My car is at the edge of the mountain overlook, way up in the hills above Denver. The city stretches north and south in a brilliant blanket of lights, but I pay no attention to it. I have my head down on the steering wheel, my eyes trained on a pile of dirt gathered in the corner by the gas pedal. How could I be so stupid? I just had to go to that hospital and look, didn’t I? I just had to know. I beat myself up mentally, wondering why I went down there at all. It’s not like knowing has changed anything, except now that the only person I care about has left me.
Honestly, I don’t even care if I am dead, if she’s dead, and both of us are here in some strange purgatory of an afterlife. If this is eternity, then I’m fine with that, as long as it means that I can share it with someone, with Kim. Just listening to my thoughts play out, it sounds cheesy; I mean I’ve only known her for what, less than a month? But that’s just it. No one has impacted my life the way Kim has. It hardly took me a week, let alone a month, to feel a connection with her stronger than I’ve felt with most anyone else in my life.
I feel the warm touch of tears on my upper cheek, and watch as my vision clouds, blurring the image of the glowing fuel indicator on my dashboard. There’s a soft pat, pat, pat as drops fall from my eyes onto the rubber mat beneath my feet.
I’ve never felt more alone.
There’s a beeping. That’s all I hear. Wait, no; there’s the sound of a soft discussion in the distance. I can’t make out what they’re saying, and I don’t recognize the voices.
I open my eyes and try to lift myself up, but a mountain of pain surges through my body and I abandon the effort. I turn my head as much as my tolerance allows and look around the room that I’m in.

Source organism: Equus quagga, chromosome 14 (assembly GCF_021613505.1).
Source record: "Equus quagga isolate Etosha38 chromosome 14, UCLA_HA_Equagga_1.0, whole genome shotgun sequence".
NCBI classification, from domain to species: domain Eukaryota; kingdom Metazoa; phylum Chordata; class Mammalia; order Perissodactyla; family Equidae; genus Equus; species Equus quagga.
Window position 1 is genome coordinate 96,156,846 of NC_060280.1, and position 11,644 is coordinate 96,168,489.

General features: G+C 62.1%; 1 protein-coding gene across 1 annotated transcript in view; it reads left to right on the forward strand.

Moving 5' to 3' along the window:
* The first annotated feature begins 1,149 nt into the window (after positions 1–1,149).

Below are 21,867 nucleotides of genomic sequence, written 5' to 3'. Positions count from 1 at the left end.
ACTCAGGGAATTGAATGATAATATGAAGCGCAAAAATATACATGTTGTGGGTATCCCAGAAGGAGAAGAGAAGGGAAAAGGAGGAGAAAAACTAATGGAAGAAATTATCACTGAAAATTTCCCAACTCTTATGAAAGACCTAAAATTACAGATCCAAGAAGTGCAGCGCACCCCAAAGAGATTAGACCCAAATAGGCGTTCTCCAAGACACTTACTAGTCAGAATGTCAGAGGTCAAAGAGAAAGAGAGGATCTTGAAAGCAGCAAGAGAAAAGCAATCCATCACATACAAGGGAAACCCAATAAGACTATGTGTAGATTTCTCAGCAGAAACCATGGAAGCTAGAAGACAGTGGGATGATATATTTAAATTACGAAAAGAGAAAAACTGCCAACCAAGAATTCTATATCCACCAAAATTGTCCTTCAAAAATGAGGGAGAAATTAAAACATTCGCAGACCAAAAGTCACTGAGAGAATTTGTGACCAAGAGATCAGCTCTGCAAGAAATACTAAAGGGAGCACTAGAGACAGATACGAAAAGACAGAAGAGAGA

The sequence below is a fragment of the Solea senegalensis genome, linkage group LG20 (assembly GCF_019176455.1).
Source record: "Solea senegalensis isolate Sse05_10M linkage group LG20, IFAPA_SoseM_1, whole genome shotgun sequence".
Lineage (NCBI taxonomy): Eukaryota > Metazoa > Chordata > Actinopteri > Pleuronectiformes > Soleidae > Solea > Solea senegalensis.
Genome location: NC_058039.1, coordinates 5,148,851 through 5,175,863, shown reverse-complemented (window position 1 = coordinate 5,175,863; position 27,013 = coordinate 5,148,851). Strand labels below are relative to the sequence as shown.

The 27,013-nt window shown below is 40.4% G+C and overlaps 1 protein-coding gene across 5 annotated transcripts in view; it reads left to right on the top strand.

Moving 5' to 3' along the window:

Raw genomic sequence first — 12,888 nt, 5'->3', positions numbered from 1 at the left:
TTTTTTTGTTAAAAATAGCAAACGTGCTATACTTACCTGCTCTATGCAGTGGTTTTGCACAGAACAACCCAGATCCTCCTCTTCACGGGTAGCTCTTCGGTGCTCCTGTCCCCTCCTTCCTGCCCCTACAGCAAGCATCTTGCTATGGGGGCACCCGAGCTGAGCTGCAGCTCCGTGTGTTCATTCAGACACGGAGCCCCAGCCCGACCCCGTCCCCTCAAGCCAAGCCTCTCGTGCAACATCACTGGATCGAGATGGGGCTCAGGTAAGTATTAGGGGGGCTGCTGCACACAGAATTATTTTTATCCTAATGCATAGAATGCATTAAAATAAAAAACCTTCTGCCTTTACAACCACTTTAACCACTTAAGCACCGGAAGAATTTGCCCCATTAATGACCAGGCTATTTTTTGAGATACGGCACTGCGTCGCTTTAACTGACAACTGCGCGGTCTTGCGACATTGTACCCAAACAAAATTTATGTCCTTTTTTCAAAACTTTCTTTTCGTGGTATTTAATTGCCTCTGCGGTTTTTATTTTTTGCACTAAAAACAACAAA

It’s white all around except for one corner, which is lined with windows that present a magnificent view of downtown Denver. On the wall opposite of me is a screen playing the morning news—images of the battlefront around Bogota with soldiers in jungle camouflage battling in-between a thick matrix of trees. The sound is off, but I can almost hear the gunshots and feel the ground rumbling from memory.
To my right is a nightstand with a cup of water on it, and next to the stand is a monitor. I realize I’m hooked up to a mess of wires and tubes, some putting stuff in me, some taking stuff out. Then, I look down and notice I’m in a hospital bed, and my entire body is wrapped in bandages and splits.
I’m in a hospital. People are talking. I see them through the window now—two doctors in white coats. It can’t be…
They stop talking, and one of them opens the door and enters. She looks at me with a smile and pulls out a tablet as she approaches.
“Hey there, Mr. Harris. How are you feeling?” she says kindly. She takes a seat on a rolling stool next to my bed and scoots herself forward.
“Not great,” I croak out.
She laughs and begins checking the fluids dripping from the tubes attached to my arm. “I’d imagine getting hit by a bus would do that to you.”
“Mmhmm,” she confirms. “You know, you’re actually pretty lucky. Had your ribs broken a centimeter in any other direction, or if the bus had been going any faster at all, you wouldn’t be here. As it is, we expect you to make a full recovery.”
“How long have I—”
“Alright, try not to talk,” the doctor cautions as she makes some notes on her tablet. “You’ve been under for about a month. You had some pretty serious internal bleeding and head trauma, so we were forced to put you in a coma. But you seem to be doing pretty well now. In fact, I think we might be able to get you out within a couple of days.”
A month? That's how long everything was frozen. Was that all just my imagination? Was Kim just my imagination, a dream, just a product of the coma?
"Where am I?"
"You're at Valley View Regional, Mr. Harris," the doctor replies as she stands up to leave.
My heart skips a beat.
“Wasn’t I hit downtown?”
"They had to airlift you here because we have the city's best traumatic brain injury specialists—you know, ever since the European occupation."
"Valley View Regional," I muse. The doctor makes her way to the door and puts her hands underneath a sanitizing station.
"Just give a ring if you need anything. We have nurses down the hall to help you."
And with that, she's gone, leaving me alone with my thoughts.